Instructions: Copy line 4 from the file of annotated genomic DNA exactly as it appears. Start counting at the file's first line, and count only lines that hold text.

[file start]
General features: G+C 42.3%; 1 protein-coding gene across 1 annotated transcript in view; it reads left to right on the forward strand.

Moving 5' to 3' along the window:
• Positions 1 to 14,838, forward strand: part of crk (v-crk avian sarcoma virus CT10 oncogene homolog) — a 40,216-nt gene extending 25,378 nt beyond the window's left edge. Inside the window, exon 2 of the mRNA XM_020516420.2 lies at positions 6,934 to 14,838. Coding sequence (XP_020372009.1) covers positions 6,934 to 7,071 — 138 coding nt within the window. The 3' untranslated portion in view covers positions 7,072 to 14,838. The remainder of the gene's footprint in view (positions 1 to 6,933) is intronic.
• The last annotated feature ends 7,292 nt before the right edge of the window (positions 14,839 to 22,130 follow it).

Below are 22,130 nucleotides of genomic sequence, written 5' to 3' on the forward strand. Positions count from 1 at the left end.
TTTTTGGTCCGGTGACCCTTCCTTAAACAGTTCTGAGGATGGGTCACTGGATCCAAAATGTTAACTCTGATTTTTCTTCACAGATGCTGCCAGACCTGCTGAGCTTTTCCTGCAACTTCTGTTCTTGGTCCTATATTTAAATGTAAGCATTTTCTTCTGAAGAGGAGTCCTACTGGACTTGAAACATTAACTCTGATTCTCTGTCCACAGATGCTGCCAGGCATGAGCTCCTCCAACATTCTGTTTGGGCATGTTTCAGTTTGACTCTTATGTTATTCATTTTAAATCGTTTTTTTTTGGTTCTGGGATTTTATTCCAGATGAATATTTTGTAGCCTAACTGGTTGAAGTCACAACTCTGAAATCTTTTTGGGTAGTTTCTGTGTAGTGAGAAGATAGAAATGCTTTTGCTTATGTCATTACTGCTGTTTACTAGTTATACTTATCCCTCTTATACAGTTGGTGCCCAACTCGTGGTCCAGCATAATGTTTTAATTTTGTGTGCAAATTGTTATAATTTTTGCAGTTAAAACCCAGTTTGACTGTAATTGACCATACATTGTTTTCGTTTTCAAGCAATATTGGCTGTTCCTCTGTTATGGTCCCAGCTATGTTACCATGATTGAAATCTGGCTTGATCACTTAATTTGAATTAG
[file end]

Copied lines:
• The last annotated feature ends 7,292 nt before the right edge of the window (positions 14,839 to 22,130 follow it).